5 Turkey Dinner Fixes From Chef Marcus Monteiro
Photo: Penina Meisels/Getty Images
Whether it’s lumpy gravy, dry turkey breast or tasteless potatoes – we’ve all been there. Hosting a holiday meal can be overwhelming and daunting for even the most experienced. No matter how long you’ve been carving the turkey, there’s always something new to learn to make sure everything tastes just right.
We brought our biggest turkey meal problems to Brassai’s head chef Marcus Monteiro for his best advice on how to pull off a successful meal this Christmas.
Problem: Dry Turkey
Fix: Debone Your Raw Bird
Monteiro says there is no way to truly fix a dry turkey. But there are certainly ways to prevent it. This is when we have to think outside traditional preparation, “I know it’s traditional to stuff the turkey and cook it in one go but I always find that strange. When you stuff raw bread and stuffing ingredients into the cavity of poultry you have to make sure that gets fully cooked and by the time that gets fully cooked you have to assume your white meat at least around the turkey is overcooked as well,” says Monteiro. The key is to debone your turkey before cooking it. Take off the breasts, legs and thighs and roast the bones separately for your gravy. This way each piece of turkey can cook correctly without dryness. There are plenty of YouTube tutorial videos on how to do this:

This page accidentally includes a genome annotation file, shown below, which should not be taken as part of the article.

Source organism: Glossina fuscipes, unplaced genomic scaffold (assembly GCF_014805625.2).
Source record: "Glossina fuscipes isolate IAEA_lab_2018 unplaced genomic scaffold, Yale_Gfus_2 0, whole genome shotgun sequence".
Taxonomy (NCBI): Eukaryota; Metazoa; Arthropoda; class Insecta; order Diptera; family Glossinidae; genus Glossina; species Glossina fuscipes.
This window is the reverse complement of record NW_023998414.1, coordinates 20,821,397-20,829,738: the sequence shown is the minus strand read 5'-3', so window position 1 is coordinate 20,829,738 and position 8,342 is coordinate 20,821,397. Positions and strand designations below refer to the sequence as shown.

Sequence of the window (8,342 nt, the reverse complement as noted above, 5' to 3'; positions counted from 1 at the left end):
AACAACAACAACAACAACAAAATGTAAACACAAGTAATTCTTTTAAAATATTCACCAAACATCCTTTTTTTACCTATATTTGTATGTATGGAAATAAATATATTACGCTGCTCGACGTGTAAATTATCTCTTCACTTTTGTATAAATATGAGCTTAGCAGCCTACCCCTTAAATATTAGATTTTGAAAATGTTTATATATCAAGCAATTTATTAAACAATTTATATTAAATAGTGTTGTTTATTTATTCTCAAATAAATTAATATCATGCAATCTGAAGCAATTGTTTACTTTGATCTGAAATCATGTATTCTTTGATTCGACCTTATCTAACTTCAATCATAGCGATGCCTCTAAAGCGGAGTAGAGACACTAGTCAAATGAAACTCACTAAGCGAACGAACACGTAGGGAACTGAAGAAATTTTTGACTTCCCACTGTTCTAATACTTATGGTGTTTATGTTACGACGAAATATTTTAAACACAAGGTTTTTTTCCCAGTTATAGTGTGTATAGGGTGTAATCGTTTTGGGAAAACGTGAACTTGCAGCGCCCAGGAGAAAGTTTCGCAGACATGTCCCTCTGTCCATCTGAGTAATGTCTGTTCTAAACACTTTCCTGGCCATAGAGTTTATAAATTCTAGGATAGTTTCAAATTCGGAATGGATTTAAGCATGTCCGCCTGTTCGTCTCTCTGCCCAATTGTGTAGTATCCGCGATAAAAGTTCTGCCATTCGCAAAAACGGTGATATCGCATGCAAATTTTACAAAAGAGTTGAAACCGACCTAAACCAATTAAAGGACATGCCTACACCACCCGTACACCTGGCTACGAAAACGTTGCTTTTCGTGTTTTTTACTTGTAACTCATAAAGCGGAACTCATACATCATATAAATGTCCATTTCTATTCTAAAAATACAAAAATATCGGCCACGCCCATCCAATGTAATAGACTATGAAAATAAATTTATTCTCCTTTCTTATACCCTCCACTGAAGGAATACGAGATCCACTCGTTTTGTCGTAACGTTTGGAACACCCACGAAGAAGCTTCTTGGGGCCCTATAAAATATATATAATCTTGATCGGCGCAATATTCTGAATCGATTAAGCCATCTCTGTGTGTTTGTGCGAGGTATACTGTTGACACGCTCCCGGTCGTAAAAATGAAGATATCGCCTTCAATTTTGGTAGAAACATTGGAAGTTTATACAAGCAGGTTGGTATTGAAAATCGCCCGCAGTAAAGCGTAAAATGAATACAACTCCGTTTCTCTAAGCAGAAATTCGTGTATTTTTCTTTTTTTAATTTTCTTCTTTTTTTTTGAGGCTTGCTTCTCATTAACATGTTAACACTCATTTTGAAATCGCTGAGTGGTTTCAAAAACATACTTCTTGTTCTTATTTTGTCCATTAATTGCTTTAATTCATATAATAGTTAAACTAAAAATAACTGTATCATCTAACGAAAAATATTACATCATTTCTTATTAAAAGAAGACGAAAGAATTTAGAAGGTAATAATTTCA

Problem: Watery/Lumpy Gravy
Fix: Pureé Your Veg/Cauliflower
Watery gravy often leads to lumpy gravy. If you want to thicken your gravy, mix the flour with butter first and then stir into the gravy. But if you’re looking for a healthier alternative, Monteiro suggests using vegetables, cauliflower or potatoes to thicken the gravy. “I find that if you make your gravy from scratch you’re going to have onions and carrots and celery. You’re going to cook the turkey stock that you’ve made (with the bones). It infuses all of these vegetables to make it more flavourful and some people pureé all of that together. Pureé the onions and carrots and celery, that thickens it as well. Imagine you had thin gravy and you put cauliflower in it and you cooked the cauliflower and pureéd it. It would actually be a cauliflower pureéd gravy.”
Fix: Add Citric Acid
“If you’re using salt on a day-to-day basis just use one brand because then you’re aware of how strong and how weak the salt actually is,” says Monteiro. But if you’ve gone too far with the saltshaker, the best way to salvage your meal is to add acid. “I would suggest using any citric acid – lemon, lime, grapefruit – and that should cut your level of sodium down.”